I was involved with a network migration that made me look at using the power of EEM, below is a solution for anyone who may find themselves in a similar situation.
I was tasked to upgrade a legacy access layer of a network which was still consisting of unmanaged switches (flat network) to a Cisco solution which consisted of 3850's (Core/Distribution Layer) and 2960X for the access layer with dedicated subnets for each specific service operating on the network.
The challenge was the access layer as there were multiple devices such as printers, access control and other devices on the network with static IP's. Therefore we would need to determine on which ports they are connected to so we can migrate them over to the new structured VLAN's that was designed for each service. Since the device are connected to unmanaged switches, there was no way to verify this on the switch port level and it was also not practical to physically trace the cable from the end device to the switch port. There was also a very large amount of end device so to try and track them once they were on the Cisco access layer would result in a large amount of effort and time.
The other problem was that we did not have Cisco ISE to utilise the MAB functionality so ports can be dynamically assigned VLAN's based on the end device MAC address.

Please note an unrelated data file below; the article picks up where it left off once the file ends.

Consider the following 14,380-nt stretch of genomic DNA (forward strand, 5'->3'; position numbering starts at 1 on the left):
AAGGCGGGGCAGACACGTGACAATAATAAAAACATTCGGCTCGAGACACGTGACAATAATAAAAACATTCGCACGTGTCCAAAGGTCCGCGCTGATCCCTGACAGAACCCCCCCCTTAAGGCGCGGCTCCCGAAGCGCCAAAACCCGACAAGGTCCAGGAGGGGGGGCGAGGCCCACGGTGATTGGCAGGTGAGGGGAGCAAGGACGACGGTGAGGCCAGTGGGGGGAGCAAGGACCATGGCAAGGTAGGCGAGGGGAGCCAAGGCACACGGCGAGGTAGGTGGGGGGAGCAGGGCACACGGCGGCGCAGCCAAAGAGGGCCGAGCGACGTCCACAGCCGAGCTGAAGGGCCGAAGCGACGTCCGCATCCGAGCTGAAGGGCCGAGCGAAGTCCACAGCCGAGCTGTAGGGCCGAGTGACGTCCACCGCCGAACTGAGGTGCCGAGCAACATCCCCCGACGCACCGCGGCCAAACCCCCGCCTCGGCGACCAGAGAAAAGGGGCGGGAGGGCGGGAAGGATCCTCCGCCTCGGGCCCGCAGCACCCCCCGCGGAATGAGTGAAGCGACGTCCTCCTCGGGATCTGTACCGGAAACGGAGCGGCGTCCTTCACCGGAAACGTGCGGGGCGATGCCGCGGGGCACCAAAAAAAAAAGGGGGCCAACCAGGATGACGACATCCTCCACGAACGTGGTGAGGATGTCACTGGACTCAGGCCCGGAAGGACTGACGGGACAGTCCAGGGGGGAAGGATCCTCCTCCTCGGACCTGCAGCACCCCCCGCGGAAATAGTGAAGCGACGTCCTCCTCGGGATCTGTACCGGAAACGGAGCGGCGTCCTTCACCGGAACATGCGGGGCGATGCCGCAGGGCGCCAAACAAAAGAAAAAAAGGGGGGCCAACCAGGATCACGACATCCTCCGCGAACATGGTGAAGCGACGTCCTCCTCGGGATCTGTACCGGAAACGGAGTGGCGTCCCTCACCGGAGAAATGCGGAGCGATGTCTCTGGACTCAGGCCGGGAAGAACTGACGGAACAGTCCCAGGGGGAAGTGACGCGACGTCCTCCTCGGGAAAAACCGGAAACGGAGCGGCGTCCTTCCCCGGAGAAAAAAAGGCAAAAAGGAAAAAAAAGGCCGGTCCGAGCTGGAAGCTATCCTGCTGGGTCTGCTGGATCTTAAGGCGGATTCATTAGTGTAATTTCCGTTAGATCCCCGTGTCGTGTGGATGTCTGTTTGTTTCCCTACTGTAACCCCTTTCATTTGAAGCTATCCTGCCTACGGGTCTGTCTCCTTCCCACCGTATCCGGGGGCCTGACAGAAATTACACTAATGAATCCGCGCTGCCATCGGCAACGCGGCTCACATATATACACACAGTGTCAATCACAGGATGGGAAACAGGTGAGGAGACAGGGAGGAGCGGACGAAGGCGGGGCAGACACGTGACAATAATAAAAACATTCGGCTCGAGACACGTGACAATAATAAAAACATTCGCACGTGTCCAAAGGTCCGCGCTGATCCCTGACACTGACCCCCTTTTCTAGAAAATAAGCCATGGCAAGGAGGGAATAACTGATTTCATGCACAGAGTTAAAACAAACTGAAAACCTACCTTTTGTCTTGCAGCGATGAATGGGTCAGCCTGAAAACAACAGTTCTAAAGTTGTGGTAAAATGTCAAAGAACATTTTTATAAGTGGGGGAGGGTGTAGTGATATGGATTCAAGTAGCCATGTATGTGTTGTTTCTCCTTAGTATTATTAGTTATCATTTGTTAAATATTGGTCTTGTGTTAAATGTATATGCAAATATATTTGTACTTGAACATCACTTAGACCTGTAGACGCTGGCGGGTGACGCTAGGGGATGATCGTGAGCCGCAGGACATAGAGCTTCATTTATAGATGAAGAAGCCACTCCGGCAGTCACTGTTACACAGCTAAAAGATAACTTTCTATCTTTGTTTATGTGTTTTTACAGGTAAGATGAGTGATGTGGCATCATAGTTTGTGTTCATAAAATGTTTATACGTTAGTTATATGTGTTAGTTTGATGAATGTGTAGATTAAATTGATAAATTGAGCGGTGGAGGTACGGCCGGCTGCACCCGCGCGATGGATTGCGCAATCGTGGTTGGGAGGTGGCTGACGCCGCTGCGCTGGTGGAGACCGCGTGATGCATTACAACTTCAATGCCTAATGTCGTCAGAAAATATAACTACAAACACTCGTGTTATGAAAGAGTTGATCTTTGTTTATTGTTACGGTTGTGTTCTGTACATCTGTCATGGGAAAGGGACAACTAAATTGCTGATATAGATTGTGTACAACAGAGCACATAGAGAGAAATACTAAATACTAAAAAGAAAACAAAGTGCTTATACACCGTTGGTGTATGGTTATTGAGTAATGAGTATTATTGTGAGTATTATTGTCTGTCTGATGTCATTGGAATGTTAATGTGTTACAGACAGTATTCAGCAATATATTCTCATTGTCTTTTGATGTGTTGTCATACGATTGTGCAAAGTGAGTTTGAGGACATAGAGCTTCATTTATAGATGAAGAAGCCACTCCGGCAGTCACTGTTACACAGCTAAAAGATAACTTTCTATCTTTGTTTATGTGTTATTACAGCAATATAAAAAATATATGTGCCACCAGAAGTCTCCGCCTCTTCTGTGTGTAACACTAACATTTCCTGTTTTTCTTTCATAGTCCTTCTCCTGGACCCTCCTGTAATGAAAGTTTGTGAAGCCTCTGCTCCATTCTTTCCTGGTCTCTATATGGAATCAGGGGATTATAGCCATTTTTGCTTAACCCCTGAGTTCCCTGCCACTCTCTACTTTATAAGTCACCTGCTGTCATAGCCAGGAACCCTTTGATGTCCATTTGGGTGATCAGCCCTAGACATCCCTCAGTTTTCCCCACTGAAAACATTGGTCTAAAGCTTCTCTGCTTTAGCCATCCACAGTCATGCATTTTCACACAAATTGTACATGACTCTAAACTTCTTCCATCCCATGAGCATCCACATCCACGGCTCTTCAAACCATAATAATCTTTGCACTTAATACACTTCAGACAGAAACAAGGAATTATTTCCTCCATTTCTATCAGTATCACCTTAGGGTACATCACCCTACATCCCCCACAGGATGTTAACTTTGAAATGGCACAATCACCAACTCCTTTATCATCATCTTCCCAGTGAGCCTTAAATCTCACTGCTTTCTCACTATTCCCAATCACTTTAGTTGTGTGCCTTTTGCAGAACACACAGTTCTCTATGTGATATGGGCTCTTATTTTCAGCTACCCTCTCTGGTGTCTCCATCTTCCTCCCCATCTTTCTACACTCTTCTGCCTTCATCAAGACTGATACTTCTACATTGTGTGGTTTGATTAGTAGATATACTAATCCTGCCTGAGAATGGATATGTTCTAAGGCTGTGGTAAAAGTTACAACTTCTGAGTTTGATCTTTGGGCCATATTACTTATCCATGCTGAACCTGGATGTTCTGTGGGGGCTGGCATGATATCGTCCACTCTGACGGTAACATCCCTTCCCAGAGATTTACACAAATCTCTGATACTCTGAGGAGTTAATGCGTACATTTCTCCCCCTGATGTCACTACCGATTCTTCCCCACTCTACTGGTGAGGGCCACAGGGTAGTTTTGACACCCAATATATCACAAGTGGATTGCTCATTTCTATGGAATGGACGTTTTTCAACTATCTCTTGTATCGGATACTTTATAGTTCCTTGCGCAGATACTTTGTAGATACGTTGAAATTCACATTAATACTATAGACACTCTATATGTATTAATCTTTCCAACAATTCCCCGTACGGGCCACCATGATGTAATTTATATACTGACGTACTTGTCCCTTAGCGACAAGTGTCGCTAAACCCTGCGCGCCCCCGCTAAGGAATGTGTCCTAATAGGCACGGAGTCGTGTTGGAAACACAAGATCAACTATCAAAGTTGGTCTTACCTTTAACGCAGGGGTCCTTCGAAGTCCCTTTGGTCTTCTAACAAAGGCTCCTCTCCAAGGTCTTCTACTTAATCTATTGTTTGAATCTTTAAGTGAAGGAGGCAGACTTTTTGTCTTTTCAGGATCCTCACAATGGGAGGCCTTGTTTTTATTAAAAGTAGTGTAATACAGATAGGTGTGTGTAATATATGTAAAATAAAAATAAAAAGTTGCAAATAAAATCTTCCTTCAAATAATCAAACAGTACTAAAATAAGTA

Using EEM we would create a script to create a description on the switch ports so we can identify the type of devices. In order to get the correct MAC addresses, we requested the system admins who support the end device to provide a list of the device with their static IP's.
Since the Cisco core was already active and we had an SVI that was in the same subnet as the legacy network, we could pull the IP's and associated MAC addresses from the ARP table.
This gave us clarity on what the OUI addresses were for the end devices. In this solution we had to break the devices up in the following classes:
In our situation, we would do the port configuration in a two-step approach, first replace unmanaged switches with Cisco 2960X's and identify the ports by applying a description. The second step would be to change the switch port VLAN configuration once system admin confirmed they changed the end device's IP address.
Once all the ports were identified we knew which ports still need to stay on the legacy VLAN, while the remainder can be configured as per the new design, it was easy to coordinate with the support teams onsite when they were migrating the end devices to the new IP subnets. We could also modify the scripts to automatically apply the VLAN configuration should a new device connect to the switch or if someone moves the cable to a different port.
There are of course other solutions out there such as SmartPort and ISE, however, if you don't have these options to your disposal, EEM is an extremely powerful tool that can give you the same results.
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